Glass Lewis and Institutional Shareholder Services (ISS), two of the largest proxy advisory firms in the US, had recommended voting for the resolution. In materials prepared for the May shareholder meeting, ISS wrote that Amazon “could be subject to significant risks with respect to both climate change and the regulatory implications or investor pressures that come as a result of climate change”.
Other materials prepared for the shareholder meeting included ratings provided by Sustainalytics, an independent corporate governance ratings provider that gave Amazon an “average” score for environmental, social and governance (ESG) risk. The data also labelled Amazon’s controversy level as “significant”.
Although Sustainalytics would not comment specifically on Amazon’s approach to climate issues, Roxana Dobre, a Sustainalytics ESG research manager, told Al Jazeera in a statement that “Amazon has made improvements to its policies and programs…to address ESG-related risks”.
Meanwhile, Amazon’s leaders argue that the hard work to contain climate damage has already begun, even though they officially opposed the resolution at the shareholder meeting.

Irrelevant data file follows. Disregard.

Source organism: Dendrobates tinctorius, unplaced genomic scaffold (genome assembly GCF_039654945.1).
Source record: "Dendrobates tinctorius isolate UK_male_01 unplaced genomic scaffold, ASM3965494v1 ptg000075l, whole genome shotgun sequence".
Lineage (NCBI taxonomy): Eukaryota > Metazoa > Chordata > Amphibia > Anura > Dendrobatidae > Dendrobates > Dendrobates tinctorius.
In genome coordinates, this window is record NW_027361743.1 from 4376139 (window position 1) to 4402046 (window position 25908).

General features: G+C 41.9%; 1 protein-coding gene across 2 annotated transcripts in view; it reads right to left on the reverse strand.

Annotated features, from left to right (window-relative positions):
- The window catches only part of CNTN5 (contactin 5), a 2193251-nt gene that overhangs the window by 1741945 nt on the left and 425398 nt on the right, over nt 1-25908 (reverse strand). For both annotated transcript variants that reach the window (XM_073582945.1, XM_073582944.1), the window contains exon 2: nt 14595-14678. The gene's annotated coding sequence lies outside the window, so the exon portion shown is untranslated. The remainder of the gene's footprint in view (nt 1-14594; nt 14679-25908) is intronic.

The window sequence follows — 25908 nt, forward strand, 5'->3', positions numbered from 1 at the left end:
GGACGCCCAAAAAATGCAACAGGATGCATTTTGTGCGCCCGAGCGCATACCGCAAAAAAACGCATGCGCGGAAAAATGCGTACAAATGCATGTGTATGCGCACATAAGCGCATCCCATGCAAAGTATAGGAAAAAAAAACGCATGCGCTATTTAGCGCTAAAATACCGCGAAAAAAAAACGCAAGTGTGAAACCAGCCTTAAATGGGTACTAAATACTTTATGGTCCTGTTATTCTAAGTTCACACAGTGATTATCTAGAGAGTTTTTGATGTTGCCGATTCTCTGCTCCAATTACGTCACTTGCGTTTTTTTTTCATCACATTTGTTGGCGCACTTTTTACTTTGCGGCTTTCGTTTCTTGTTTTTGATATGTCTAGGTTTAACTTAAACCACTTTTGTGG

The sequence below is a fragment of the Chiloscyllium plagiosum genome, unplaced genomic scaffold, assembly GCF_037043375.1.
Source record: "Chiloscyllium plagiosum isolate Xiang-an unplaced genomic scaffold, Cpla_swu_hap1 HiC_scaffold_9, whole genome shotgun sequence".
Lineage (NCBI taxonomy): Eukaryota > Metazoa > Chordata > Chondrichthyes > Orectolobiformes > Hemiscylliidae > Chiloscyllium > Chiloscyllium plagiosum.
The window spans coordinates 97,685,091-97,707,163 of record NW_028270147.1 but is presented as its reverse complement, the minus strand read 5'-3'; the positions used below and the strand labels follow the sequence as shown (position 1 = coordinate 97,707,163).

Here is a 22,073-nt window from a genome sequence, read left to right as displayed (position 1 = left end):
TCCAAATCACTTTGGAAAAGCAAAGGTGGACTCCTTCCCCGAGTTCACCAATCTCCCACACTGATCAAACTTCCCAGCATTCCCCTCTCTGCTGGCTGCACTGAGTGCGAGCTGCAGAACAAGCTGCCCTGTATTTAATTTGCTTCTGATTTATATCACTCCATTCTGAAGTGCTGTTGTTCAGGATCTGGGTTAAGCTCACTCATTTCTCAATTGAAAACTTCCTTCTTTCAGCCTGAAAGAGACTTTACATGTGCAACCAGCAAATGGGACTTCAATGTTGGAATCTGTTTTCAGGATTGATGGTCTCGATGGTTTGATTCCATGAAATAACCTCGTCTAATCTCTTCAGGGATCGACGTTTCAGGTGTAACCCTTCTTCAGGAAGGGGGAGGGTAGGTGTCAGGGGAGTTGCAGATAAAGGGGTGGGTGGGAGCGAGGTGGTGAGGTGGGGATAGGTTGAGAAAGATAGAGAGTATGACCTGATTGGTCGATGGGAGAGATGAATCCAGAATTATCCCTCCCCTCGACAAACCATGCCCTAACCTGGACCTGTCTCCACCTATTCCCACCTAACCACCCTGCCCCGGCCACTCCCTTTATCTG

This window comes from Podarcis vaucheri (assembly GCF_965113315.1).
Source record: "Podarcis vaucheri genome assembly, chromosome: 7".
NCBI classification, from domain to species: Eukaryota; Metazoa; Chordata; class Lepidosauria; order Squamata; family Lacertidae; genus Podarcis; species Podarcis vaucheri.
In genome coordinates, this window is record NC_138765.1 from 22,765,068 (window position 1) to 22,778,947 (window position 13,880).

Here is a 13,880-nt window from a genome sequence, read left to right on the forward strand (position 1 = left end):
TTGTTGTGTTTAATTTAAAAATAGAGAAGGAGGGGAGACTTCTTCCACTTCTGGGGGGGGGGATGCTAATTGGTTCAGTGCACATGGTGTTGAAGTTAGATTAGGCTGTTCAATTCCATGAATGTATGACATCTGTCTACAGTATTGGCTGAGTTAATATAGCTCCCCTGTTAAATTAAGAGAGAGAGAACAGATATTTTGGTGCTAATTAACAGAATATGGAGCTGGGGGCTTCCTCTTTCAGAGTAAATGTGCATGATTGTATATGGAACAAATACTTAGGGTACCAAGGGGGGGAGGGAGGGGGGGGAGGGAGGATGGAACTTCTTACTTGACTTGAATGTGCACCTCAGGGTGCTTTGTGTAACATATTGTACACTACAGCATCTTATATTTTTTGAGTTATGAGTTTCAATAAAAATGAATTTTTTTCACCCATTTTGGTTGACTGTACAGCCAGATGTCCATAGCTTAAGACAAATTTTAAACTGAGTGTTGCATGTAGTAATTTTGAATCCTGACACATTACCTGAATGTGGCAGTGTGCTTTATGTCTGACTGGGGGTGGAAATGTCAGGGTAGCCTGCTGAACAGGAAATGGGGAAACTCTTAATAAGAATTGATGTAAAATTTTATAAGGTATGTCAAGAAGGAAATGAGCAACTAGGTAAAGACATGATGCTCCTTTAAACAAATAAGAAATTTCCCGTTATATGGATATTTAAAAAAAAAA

With Amazon’s activist employees continuing to mobilise, the company’s share price is hovering below its all-time high from 2018. But because investors are generally demanding more accountability and sustainability, climate justice efforts could force the company’s hand.
Emily Cunningham, a Seattle-based user experience designer for Amazon, spoke up at the shareholder meeting in May to request that Bezos personally address climate issues.
“Companies not planning for rapidly transitioning off of fossil fuels are putting themselves at risk,” Cunningham told Al Jazeera. “The carbon-bubble pop is inevitable – and will be abrupt and disruptive.”
“[Arguing that] meaningful climate action is somehow ‘bad for business’, or harmful to shareholders, itself comes from the carbon lobby’s decades-long misinformation campaign,” she added. “We are in the middle of a climate emergency.”